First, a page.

French Foreign Minister Bernard Kouchner said that 91 injured French nationals were evacuated to the Caribbean island of Martinique in three planes that had delivered aid and medical personnel.
There was no firm estimate on how many people were killed by Tuesday's quake. Haitian President Rene Preval said the toll could be in the thousands.
"Let's say that it's too early to give a number," Preval said told CNN.
Survivors used sledgehammers and their bare hands to try to find victims in the rubble. In Petionville, next to the capital, people dug through a collapsed shopping center, tossing aside mattresses and office supplies. More than a dozen cars were entombed, including a U.N. truck.
Nearby, about 200 survivors, including many children, huddled in a theater parking lot using sheets to rig makeshift tents and shield themselves from the sun in 90-degree heat.
The acrid smell of drywall and ancient dust that filled the air immediately after the quake has faded, giving way to the usual aromas of Port-au-Prince - flowers and mango trees, with a hint of gasoline and urine.
Police officers carried the injured in their pickup trucks. Wisnel Occilus, a 24-year-old student, was wedged between two other survivors in a truck bed headed to a police station. He was in an English class when the quake struck and the building collapsed.
"The professor is dead. Some of the students are dead, too," said Occilus, who suspected he had several broken bones. "Everything hurts."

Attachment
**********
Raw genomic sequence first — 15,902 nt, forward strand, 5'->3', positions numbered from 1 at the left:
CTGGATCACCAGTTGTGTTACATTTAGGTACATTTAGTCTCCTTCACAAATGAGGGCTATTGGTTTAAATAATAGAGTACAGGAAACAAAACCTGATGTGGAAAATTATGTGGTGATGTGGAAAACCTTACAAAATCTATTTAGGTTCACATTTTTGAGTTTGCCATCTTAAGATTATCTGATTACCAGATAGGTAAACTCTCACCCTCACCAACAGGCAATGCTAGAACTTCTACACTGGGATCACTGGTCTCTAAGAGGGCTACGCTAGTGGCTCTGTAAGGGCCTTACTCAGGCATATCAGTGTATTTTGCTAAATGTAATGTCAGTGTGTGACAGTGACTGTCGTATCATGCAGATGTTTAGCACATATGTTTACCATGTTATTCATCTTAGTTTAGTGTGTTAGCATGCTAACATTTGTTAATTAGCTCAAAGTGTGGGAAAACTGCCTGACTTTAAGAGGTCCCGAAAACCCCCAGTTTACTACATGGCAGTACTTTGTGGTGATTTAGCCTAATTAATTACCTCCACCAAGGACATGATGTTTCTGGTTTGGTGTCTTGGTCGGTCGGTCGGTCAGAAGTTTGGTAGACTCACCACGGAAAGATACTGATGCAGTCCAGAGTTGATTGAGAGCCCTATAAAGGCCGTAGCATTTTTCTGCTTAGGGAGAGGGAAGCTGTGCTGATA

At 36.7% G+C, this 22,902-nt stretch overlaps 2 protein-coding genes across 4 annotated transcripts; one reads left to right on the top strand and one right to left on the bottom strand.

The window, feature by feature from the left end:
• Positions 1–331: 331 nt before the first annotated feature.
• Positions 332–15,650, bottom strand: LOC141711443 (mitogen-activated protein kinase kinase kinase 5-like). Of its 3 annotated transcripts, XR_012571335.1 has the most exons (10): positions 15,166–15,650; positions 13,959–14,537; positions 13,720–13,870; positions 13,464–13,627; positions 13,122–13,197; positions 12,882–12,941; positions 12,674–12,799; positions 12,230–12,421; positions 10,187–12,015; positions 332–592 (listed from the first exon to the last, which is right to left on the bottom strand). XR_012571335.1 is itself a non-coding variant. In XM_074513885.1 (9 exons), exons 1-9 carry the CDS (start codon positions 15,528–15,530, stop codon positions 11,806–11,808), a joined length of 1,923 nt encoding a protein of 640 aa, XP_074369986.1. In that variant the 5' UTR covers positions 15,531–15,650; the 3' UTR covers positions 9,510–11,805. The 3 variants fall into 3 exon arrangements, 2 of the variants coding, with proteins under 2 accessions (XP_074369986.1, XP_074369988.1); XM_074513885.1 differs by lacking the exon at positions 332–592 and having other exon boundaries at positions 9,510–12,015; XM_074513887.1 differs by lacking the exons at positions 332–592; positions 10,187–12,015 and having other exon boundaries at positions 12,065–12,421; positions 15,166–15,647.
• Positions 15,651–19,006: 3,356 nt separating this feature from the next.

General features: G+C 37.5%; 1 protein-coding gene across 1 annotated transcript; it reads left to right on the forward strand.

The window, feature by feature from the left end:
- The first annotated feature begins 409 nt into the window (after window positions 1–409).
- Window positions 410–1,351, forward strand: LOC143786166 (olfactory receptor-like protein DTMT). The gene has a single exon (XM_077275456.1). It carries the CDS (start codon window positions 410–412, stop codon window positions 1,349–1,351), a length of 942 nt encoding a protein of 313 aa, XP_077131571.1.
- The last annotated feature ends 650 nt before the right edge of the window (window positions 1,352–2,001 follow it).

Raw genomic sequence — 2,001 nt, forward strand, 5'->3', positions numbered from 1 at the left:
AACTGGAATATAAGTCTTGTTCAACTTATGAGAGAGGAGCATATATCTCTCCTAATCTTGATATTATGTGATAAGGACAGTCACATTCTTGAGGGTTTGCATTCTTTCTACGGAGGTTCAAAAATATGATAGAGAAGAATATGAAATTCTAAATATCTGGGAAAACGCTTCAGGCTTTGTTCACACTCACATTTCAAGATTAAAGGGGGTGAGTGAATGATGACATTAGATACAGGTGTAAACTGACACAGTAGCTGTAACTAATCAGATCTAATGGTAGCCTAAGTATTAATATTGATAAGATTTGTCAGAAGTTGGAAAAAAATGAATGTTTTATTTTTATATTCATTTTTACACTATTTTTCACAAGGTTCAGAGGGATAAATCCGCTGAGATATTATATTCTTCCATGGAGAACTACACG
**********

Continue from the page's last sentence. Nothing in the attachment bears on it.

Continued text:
Other survivors carried injured to hospitals in wheelbarrows and on stretchers fashioned from doors.
Calls to emergency services weren't getting through because systems that connect different phone networks were still not working, said officials from a telecommunications provider in Haiti.
About 3,000 police and international peacekeepers cleared debris, directed traffic and maintained security in the capital. But law enforcement was stretched thin even before the quake and would be ill-equipped to deal with major unrest. The U.N.'s 9,000-member peacekeeping force sent patrols across the capital's streets while securing the airport, port and main buildings.
Looting began immediately after the quake, with people seen carrying food from collapsed buildings, but aid workers said disturbances were rare. Inmates were reported to have escaped from the damaged main prison in Port au Prince, said Elisabeth Byrs, a U.N. humanitarian spokeswoman in Geneva.
Port-au-Prince's ruined buildings fell on both the poor and the prominent: The body of Archbishop Joseph Serge Miot, 63, was found in the ruins of his office, said the Rev. Pierre Le Beller of the Saint Jacques Missionary Center in Landivisiau, France.
Haitian Senate President Kelly Bastien was rescued from the collapsed Parliament building and taken to a hospital in the neighboring Dominican Republic. The president of Haiti's Citibank was also among the survivors being treated there, said Rafael Sanchez Espanol, director of the Homs Hospital in Santiago.
A U.S. Coast Guard helicopter evacuated four critically injured U.S. Embassy staff to the hospital at the U.S. naval base at Guantanamo Bay, Cuba, where the military has been detaining suspected terrorists.
The U.S. Embassy had no confirmed reports of deaths among the estimated 40,000 to 45,000 Americans who live in Haiti.